Britain's coalition no bed of roses but still intact
A year after their chummy first appearance in Downing Street's rose garden the honeymoon is over for Britain's coalition, but this thorny political marriage has surprised many by surviving for so long.
Conservative Prime Minister David Cameron and Deputy Prime Minister Nick Clegg of the Liberal Democrats have faced dissent in their parties and protests in the streets as they push through harsh austerity measures.
Tensions flared last week after the Lib Dems lost a national referendum on voting reform and then suffered their worst results in local council elections in more than 20 years.
But Britain's first coalition government since World War II remains intact -- no small matter in a country where the idea of European-style political power-sharing remains largely alien.
"David Cameron's biggest success is bolting this coalition together and actually using a coalition, which most people in Britain thought would lead to weak government and perhaps another general election almost immediately," Tony Travers, an expert at the London School of Economics, told AFP.
The coalition was formed on May 12, 2010, five days after the centre-right Conservatives won the most seats in a general election but fell short of a majority.
After five days of horsetrading during which Labour prime minister Gordon Brown resigned, the Conservatives finally wooed their erstwhile foes, the centrist Lib Dems.
Clegg secured a concession on one of his party's most cherished causes -- a promise for a referendum in May 2011 on whether to abandon the first past the post system that Britain uses to elect its lawmakers.
Commentators jokingly compared the telegenic Cameron and Clegg to newlyweds after their relaxed double act at a news conference in the rose-lined garden of the prime minister's residence at 10 Downing Street later that day.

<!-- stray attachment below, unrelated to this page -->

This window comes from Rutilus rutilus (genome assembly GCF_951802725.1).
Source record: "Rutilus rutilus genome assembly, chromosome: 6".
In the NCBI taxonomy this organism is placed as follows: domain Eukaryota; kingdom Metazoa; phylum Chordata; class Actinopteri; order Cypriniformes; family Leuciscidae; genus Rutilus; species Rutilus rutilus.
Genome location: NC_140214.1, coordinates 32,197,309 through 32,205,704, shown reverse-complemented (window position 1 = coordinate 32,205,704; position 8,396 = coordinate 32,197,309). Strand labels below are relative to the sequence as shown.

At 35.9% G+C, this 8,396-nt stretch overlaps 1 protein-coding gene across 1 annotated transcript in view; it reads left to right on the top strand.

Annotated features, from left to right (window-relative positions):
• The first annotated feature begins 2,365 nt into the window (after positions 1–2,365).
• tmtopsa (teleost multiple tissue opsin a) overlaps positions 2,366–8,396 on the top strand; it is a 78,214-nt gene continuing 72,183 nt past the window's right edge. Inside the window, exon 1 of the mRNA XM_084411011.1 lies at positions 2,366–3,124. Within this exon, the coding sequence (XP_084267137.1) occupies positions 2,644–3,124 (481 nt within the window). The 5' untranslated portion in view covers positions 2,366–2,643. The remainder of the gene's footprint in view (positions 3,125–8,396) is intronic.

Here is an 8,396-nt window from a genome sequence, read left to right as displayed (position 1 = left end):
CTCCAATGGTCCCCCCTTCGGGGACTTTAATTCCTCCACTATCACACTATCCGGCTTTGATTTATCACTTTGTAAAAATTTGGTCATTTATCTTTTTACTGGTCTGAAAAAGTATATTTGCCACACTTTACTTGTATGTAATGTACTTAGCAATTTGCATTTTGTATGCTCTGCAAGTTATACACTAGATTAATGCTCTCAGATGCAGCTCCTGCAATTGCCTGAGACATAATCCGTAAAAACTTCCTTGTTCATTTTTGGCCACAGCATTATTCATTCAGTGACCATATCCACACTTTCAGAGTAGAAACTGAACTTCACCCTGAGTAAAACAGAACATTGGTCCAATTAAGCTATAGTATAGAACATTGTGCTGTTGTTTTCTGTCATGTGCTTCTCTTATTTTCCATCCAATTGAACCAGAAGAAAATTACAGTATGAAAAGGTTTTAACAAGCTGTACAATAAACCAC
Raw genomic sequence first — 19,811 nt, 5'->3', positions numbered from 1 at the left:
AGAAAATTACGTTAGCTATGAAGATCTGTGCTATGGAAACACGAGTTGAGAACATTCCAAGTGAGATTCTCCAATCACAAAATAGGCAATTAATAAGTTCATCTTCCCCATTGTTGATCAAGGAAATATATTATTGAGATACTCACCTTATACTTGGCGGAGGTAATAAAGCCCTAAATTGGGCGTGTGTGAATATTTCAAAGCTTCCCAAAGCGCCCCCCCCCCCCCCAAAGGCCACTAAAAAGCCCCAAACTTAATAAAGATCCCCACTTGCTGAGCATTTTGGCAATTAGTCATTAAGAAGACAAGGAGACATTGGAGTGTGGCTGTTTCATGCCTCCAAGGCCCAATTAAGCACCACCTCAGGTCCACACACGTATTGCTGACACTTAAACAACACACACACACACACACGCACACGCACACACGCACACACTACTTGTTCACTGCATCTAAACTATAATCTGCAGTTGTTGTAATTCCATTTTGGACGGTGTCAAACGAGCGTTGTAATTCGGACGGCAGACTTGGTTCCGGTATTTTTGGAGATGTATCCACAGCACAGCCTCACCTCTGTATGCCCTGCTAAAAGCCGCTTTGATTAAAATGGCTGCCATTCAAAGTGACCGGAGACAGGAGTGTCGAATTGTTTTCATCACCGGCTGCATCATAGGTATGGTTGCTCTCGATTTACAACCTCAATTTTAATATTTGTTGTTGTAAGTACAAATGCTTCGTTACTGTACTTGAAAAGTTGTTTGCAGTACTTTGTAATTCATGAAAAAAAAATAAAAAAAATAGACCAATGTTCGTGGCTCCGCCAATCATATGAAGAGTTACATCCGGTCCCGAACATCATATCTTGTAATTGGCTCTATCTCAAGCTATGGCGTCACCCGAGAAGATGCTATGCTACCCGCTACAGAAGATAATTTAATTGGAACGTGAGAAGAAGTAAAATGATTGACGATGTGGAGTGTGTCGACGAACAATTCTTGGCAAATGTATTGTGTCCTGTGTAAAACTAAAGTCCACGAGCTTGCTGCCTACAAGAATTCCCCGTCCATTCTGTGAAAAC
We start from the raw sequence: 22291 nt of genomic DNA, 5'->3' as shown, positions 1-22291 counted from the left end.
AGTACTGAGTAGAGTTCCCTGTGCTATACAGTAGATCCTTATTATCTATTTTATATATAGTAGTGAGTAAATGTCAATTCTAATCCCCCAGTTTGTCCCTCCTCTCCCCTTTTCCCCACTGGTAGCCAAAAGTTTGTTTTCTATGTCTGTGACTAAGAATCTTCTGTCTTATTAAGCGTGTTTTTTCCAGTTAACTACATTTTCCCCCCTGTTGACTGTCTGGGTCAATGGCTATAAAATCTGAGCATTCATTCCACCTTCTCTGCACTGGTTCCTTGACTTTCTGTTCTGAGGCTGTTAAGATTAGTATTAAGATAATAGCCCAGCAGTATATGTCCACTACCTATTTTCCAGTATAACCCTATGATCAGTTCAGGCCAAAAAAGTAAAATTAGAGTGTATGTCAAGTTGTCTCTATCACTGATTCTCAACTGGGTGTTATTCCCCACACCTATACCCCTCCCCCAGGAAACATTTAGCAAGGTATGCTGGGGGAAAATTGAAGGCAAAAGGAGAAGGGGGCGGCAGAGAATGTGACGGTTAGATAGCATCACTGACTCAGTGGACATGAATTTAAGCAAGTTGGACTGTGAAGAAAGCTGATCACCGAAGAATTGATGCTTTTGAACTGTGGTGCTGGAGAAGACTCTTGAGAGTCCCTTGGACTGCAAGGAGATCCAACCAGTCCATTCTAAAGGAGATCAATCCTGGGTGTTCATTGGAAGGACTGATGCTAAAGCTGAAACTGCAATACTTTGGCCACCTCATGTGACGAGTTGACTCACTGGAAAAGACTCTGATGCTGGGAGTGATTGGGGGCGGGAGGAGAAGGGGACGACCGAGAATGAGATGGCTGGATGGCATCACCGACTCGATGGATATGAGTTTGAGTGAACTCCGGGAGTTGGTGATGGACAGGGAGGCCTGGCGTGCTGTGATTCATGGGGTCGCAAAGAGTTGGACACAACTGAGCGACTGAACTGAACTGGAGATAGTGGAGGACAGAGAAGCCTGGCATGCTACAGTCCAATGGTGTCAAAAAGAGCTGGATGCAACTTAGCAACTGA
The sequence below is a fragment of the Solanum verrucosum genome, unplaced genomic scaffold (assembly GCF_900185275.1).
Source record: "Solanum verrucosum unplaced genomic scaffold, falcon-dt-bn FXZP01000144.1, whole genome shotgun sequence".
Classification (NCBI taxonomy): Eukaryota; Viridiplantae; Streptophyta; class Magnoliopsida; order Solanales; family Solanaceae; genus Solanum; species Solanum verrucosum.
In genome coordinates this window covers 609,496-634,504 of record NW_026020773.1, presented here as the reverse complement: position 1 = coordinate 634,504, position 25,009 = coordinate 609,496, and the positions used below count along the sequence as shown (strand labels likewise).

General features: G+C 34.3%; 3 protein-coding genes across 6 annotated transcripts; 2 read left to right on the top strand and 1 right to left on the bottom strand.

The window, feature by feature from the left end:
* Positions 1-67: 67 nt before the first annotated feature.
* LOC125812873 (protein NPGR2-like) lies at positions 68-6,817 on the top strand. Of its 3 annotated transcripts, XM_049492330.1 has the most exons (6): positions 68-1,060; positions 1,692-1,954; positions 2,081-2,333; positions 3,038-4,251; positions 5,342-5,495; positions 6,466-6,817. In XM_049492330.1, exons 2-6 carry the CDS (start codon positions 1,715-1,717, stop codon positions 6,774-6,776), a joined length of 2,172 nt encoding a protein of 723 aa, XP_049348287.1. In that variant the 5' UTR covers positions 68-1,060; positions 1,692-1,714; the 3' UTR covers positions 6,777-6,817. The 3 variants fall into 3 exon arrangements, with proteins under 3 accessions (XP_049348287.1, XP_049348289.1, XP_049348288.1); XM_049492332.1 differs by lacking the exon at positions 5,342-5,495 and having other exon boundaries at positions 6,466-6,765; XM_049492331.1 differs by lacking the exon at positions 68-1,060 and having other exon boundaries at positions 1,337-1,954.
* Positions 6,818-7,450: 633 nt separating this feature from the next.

Together they pledged a "radical" government that would introduce public spending cuts to tackle a record deficit left by Labour.
The smiles did not last long, however.
In October the coalition detailed its plans to triple tuition fees for university students, overhaul the welfare system and make big reductions across all government departments.
A series of protests erupted in London and turned violent on several occasions. Rioters in December attacked the car of heir to the throne Prince Charles and smashed their way inside the finance ministry.
And it was soon clear the Lib Dems were becoming a shield for the Conservatives. Clegg in particular became a hate figure during the demonstrations for allegedly breaking his election promises.
Foreign issues including Britain's military role in Libya gave the coalition some breathing space at the start of the year, while the wedding of Prince William and Kate Middleton on April 29 provided a feelgood boost.
But just a week after the royal marriage the political one started to rupture, when a war of words erupted over the referendum on whether to change to the Alternative Vote (AV) for general elections.
Clegg accused the "No" camp of "lies" and Lib Dem Energy Minister Chris Huhne likened its tactics to those of Nazi propaganda chief Joseph Goebbels.
The result on May 5 ended with an overwhelming 67.9 percent of the country voting no while the Lib Dems were hammered in local elections. Cameron's Tories, however, escaped unscathed and actually gained seats.
Speculation remains that the Lib Dems may decide to cut their losses and pull out, knowing they face an electoral wipeout but deciding to do so with their principles intact.
But with both Cameron and Clegg insisting the coalition will ride out the storm and see out its five year term, reports of the coalition's demise seem premature.
"Whenever Nick Clegg and I speak, the one thing we come back to again and again is our determination to keep our eyes fixed firmly on the long term," Cameron wrote in the Mail on Sunday.
Clegg said on Sunday that the Liberal Democrats would be more assertive and could even veto planned healthcare reforms, but he too insisted that the coalition would endure.
Tony Travers, however, said Cameron's apparent solicitousness for his coalition partners may be a sign of further political cunning.
"Actually by embracing the Liberal Democrats he may even weaken them more than he weakens his own party as they (the Conservatives) inevitably become unpopular in mid-term," he said.
© 2011 AFP